In the months before his death, Raed Fares rarely went home. He often slept in his office, visiting his family only a few hours each day. He knew there were people who wanted to silence him and he didn’t want to put his family at risk. He avoided routines, coming and going from his office at different hours every day.
"We told him, 'go to Turkey,'" recalls friend and colleague Ahmad al-Hamdo. But he refused. “He would say that what befall us shall also befall him, and that his life is not worth more than ours.”
In 2011, like so many Syrians, Fares took to the streets to protest against the government of President Bashar al-Assad. When those protests turned into war, Fares documented human rights violations by the government and the devastation caused by air strikes and shelling. He filmed the aftermath of strikes and posted videos online for the world to see.
“What is impossible for me to show to you,” Fares told an audience at the Oslo Freedom Forum last year, “is what you smell when you reach a place like this. The smell of burnt blood. The smell of burnt vegetables. The smell of body parts. The smell of gunpowder. The smell of 50 years of oppression and pain is carved in my memory.”
Fares brought the small town of Kafranbel to the world stage. Each week, he posted videos and photos of residents holding banners, often with satirical messages.
Fares’ resistance started against the Assad government, but as militants took over opposition-held parts Syria, he held them accountable as well.
Three years ago, as Syria’s war looked increasingly like a proxy conflict for regional and world powers, residents held a sign in English, all caps.
— Raed Fares (@RaedFares4) November 28, 2015
In 2013, Fares launched Radio Fresh. The station broadcast news and warned residents of air raids. It put Fares in the crosshairs of the government and extremist factions among Syria’s opposition.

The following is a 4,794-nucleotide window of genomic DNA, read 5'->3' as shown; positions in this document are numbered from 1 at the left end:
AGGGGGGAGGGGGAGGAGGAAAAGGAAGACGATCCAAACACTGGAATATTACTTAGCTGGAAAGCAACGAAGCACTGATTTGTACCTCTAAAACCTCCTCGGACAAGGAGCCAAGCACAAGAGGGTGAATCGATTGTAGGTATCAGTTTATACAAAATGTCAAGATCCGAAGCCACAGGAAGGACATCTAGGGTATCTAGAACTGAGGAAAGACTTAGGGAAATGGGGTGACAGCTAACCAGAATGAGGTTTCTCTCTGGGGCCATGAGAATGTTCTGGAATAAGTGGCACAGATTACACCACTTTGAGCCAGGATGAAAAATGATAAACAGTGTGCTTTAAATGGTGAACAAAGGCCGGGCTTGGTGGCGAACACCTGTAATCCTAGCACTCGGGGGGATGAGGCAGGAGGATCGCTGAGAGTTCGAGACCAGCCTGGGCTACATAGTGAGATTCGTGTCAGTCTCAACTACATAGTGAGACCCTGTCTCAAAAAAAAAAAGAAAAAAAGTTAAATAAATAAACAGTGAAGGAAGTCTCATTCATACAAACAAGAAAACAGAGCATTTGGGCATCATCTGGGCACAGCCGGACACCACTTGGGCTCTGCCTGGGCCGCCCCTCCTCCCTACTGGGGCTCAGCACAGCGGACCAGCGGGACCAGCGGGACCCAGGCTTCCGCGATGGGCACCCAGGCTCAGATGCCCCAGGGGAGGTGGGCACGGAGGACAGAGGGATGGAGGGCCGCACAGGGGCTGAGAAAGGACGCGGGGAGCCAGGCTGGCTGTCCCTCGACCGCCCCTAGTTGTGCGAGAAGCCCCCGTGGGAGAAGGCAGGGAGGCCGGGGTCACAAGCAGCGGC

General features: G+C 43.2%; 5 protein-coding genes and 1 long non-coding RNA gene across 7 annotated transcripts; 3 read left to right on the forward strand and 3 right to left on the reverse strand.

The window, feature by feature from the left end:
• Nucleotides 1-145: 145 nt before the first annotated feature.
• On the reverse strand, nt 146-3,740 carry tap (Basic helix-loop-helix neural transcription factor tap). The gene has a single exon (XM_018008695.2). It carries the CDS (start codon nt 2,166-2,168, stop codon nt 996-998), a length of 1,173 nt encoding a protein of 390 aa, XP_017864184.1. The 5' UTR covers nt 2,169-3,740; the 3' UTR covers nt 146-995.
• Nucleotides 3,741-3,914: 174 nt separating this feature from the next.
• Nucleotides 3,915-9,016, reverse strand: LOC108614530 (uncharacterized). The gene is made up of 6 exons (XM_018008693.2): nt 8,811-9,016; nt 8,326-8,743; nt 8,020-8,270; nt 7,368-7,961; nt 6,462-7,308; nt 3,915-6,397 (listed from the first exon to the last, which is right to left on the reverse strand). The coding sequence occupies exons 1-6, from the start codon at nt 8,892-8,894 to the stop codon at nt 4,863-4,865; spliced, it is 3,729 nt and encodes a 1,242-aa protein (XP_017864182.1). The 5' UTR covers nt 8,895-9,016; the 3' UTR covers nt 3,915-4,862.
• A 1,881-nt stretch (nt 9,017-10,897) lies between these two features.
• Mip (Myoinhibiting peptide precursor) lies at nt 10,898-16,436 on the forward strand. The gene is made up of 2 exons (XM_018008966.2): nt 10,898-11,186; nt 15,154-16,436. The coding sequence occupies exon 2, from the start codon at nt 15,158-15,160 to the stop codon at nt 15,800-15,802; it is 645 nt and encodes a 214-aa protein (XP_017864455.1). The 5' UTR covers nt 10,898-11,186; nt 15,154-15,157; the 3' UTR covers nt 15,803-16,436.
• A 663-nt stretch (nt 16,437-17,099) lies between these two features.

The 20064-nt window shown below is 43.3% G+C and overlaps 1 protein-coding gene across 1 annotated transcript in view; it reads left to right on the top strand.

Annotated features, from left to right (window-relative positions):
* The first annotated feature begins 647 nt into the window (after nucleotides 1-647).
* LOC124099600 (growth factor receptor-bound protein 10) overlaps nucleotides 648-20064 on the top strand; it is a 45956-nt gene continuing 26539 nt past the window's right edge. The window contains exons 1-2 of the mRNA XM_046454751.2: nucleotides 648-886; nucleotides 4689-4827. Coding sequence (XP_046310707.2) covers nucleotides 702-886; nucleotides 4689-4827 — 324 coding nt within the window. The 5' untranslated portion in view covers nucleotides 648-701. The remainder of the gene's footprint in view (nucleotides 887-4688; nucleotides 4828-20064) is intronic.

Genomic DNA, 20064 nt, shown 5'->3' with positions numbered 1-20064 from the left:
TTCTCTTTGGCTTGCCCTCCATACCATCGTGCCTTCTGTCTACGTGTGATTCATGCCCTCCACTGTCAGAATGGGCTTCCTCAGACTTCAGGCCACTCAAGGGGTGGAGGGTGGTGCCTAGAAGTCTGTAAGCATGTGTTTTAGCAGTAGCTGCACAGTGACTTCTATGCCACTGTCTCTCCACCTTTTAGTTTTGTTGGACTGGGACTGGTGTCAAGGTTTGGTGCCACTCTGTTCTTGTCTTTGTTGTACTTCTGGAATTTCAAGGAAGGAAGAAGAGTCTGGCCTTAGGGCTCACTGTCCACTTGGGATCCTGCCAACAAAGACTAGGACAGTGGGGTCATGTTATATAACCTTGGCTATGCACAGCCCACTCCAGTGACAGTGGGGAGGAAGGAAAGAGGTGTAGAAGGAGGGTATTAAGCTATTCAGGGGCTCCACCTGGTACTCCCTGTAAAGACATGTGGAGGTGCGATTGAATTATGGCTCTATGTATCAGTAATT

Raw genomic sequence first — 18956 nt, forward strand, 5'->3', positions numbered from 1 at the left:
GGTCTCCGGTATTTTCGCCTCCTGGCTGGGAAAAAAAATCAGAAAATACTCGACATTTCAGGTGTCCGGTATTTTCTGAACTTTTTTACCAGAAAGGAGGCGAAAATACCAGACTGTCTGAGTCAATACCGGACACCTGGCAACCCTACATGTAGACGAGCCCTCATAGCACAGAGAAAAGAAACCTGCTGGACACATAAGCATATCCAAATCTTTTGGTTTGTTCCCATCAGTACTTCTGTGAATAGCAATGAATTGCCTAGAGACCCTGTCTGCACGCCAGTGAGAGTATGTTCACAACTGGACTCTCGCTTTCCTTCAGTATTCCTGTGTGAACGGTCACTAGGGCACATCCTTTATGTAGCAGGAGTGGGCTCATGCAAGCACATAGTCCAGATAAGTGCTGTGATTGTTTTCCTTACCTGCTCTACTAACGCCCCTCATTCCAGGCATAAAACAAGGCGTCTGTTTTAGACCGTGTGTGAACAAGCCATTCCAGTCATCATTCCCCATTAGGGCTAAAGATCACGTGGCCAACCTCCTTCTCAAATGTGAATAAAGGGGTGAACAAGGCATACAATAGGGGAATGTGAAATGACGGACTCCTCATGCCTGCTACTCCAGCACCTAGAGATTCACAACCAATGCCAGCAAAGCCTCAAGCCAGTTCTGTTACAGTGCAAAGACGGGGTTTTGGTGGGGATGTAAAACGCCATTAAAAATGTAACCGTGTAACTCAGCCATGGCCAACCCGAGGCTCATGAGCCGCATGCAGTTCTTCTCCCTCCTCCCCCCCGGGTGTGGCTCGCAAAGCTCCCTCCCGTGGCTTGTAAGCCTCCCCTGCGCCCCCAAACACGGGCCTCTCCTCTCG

When US funding for Radio Fresh was halted earlier this year as part of cuts to Syria’s opposition, Fares wrote an op-ed in the Washington Post. “Without groups like Radio Fresh to provide alternative messages, another generation will take up arms to found the Islamic State’s second and third editions,” he warned.
For many who knew Raed Fares personally or spoke with him online during the years of revolution and war, his death notice came in a gruesome form. On Friday morning, a photo of Fares — lifeless, blood on his grey shirt — was shared on social media.
Wikimedia Commons/Oslo Freedom Forum/Reka Nyari
It was not the first attempt on Fares’ life. In 2014, he almost died after being shot in the chest by ISIS militants. He was abducted several times by al-Qaeda-linked groups and tortured.
“Targeting Raed Fares is not about taking the life of one man,” said his colleague Hamdo. “It’s about targeting an idea, a mentality, an entire revolution. When people heard about his assassination, they [asked], 'Where does the revolution go to from here?'”
It’s not clear who sent the gunmen who killed Fares and Juneid. No group has claimed responsibility. But their friends and colleagues say they believe it was it was jihadist militants who also oppose the Assad government, but didn’t like Fares’ message of democracy and freedom for all Syrians.
“We want justice. We reject all those military factions and want a free Syria for all Syrians,” Hamdo said. “These are some of the principles that Raed had taught to us, and they can’t take his principles away even though they managed to take his life.”
Mourners carried the bodies of Fares and Juneid through the streets on Friday, draped in the flag of the Syrian revolution — a revolution, that despite everything, Fares still believed in.
Fares’ death shows the sad reality for the once-hopeful revolutionaries and regular Syrians who simply sought freedom. They are now stuck between the rule of the Syrian government and the many extremist groups on the ground who appear disinterested in democracy and freedom for the Syrian people.
When he spoke in Oslo last year, Fares talked about the double oppression experienced by Syrians.
“The truth is,” he told the audience, “the Syrian people are victims of two kinds of terrorism: the one led by Assad, and the one led by ISIS and extremist groups.”